Four weeks have passed since the start of the year so it’s a good time for me to reflect and evaluate my SOLO journey. This year my focus is on implementing SOLO (Structured Observed Learning Outcomes) in my science classes. The purpose of this journey is to explore how I can allow my students to become better self-regulated learners, to become better at assessing their own performance. Over the Christmas holidays, I used a book called Using SOLO as a Framework for Teaching to re-design the units of work in Term 1 so each unit is framed around learning intentions and success criteria for SOLO.
Here is an example.
I decide to use ‘levels’ rather than the proper terms for SOLO to make it more student-friendly.
Level 1 = unistructural and multistructural
Level 2 = relational
Level 3 = extended abstract
The poster below has been made for students to see in the classroom. The ‘levels’ were also explained to students at the start of the year and briefly in each lesson.
All my lessons now start with an explanation of the learning intentions and success criteria. At the end of the lesson, each student looks back at their work and tick off which level they have achieved.
Through informal conversations with students, they say they like it as they know what they are expected to be able to do right from the start and they like ticking what they can do; it lets them explicitly see what they have learnt.
Over the next few months I’m going to embed the SOLO levels to self evaluation and peer evaluation tasks. Eg. Students marking their own and each other’s writing based on SOLO levels.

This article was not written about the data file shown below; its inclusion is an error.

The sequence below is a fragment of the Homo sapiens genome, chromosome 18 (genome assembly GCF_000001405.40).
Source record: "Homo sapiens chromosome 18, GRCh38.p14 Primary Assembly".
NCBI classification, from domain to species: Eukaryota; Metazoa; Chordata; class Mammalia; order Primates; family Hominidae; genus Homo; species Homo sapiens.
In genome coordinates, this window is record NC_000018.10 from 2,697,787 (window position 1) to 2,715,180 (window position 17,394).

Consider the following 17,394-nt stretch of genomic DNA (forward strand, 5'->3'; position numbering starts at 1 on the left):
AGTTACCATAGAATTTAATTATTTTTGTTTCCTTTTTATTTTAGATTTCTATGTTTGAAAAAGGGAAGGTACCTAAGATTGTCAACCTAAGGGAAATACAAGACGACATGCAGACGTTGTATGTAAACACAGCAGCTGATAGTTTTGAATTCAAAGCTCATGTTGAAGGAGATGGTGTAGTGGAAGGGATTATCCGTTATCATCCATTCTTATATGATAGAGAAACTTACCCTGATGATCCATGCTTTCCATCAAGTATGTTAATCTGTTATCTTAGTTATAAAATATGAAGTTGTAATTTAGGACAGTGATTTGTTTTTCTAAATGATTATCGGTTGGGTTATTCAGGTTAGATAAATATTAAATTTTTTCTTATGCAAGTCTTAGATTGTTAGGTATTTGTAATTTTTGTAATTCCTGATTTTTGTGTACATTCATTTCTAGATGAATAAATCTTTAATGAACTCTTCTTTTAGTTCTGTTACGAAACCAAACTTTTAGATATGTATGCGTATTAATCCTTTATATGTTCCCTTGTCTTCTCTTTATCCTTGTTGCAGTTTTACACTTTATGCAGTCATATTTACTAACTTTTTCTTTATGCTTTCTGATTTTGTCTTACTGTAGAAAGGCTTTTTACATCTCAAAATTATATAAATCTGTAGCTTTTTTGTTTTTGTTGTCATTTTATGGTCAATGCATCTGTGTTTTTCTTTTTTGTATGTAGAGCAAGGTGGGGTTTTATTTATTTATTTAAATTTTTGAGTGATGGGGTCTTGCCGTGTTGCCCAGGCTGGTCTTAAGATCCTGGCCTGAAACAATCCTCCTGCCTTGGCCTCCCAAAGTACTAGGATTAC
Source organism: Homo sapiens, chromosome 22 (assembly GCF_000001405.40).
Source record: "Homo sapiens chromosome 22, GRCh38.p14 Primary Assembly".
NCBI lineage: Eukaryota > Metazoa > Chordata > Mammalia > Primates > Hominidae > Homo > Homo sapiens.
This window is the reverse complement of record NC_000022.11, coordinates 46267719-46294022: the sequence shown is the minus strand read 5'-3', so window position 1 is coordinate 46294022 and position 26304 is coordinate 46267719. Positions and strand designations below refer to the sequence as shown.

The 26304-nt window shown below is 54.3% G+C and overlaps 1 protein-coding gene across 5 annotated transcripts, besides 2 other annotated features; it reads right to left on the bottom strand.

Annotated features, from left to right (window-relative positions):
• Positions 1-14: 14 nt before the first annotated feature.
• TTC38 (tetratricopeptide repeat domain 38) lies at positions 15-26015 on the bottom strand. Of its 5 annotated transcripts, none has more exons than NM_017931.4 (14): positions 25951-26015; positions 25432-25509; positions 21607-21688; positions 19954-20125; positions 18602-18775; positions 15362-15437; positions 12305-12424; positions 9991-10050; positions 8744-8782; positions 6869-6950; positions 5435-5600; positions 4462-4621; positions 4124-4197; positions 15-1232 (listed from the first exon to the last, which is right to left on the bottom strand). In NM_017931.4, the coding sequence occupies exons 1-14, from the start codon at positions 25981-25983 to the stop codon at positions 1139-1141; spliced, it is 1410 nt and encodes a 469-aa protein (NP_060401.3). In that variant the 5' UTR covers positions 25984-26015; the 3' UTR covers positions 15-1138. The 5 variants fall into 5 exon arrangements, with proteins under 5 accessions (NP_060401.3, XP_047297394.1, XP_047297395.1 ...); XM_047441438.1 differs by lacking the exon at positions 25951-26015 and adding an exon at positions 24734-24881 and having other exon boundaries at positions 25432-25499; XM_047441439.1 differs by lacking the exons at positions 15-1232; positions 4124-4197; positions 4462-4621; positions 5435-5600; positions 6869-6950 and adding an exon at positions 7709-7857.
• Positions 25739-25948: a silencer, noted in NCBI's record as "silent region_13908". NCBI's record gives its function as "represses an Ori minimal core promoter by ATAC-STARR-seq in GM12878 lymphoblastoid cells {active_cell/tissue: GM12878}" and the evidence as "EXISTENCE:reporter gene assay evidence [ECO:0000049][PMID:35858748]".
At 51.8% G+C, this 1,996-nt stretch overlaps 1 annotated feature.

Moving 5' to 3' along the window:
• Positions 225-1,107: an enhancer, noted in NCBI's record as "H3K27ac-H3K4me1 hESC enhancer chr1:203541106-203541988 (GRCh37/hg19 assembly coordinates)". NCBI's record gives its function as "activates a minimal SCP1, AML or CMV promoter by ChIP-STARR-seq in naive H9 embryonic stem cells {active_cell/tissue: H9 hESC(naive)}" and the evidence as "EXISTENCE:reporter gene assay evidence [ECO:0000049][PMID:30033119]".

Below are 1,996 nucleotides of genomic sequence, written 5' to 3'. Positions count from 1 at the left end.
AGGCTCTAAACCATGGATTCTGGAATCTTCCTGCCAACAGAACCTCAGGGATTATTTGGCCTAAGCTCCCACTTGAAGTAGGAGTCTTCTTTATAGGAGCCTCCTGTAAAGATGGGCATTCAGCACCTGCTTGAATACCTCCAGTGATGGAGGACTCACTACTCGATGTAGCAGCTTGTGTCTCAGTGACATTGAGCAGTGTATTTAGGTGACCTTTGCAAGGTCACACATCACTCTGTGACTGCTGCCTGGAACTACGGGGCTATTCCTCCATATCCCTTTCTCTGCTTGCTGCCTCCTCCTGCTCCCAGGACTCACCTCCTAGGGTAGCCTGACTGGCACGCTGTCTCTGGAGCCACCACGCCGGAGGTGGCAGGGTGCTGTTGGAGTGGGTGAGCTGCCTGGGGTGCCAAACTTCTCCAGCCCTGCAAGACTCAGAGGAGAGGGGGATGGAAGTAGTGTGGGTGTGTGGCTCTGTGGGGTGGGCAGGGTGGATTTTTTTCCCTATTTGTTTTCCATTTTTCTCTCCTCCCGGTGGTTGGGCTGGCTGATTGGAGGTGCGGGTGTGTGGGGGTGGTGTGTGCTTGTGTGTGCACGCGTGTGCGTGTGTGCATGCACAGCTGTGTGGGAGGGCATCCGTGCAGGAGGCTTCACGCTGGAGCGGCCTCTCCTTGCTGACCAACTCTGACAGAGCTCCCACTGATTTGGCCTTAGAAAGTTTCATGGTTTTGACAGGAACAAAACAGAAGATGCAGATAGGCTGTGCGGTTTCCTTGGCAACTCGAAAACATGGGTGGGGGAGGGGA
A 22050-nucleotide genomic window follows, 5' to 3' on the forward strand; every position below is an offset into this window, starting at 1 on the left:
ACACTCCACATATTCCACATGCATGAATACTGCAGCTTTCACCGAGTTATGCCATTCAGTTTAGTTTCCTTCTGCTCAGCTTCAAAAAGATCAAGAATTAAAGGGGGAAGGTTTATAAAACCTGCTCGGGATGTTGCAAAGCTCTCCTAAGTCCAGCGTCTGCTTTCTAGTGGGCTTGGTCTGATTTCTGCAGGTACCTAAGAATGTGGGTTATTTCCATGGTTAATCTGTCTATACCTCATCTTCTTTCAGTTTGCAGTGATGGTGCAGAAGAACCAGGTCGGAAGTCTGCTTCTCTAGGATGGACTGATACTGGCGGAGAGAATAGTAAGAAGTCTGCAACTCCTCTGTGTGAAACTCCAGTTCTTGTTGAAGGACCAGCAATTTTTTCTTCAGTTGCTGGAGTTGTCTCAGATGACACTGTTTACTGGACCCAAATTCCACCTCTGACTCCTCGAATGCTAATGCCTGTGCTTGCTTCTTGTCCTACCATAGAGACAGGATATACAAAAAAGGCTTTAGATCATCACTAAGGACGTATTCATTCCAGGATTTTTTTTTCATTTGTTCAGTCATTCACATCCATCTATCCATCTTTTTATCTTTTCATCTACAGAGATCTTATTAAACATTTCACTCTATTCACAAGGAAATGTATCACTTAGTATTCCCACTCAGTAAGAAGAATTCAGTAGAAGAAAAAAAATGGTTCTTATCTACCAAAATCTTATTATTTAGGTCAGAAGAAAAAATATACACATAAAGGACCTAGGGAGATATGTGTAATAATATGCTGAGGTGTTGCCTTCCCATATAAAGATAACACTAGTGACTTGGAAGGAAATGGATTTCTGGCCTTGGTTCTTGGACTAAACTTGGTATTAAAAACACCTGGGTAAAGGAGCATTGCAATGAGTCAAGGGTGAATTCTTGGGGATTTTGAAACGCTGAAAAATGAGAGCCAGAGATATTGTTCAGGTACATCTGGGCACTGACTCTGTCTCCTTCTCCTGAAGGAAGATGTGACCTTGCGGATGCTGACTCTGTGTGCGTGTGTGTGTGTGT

However, I need new ideas on how to better implement this. At the moment my students copy the learning intentions and success criteria in their books. One positive about this is that it acts as the settling down activity. It also makes the context of the activities they complete in their books clearer when they revise. Now they have a lesson title, learning intentions and success criteria right before the glued in worksheets, writing tasks, etc. What I don’t like about it is that copying learning intentions and success criteria is not a ‘minds on’ activity. I used to do quick quizzes, which are short questions that revise the previous lesson. While they are not the highest order questions, they do require students to use their brains more than copying text from the board.
So here’s my dilemma: Should I continue with my current routine of having students copy learning intentions and success criteria or replace this copying with quick quizzes and have the learning intentions and success criteria printed on slips of paper for students to glue into their books? Note that half of my classes require strict routines and do not cope well with changes. I’m concerned that it if I change things now, it might throw out the work I’ve done so far to get them into this routine.
What do you think I should do? How do you set up learning intentions and success criteria in your classroom?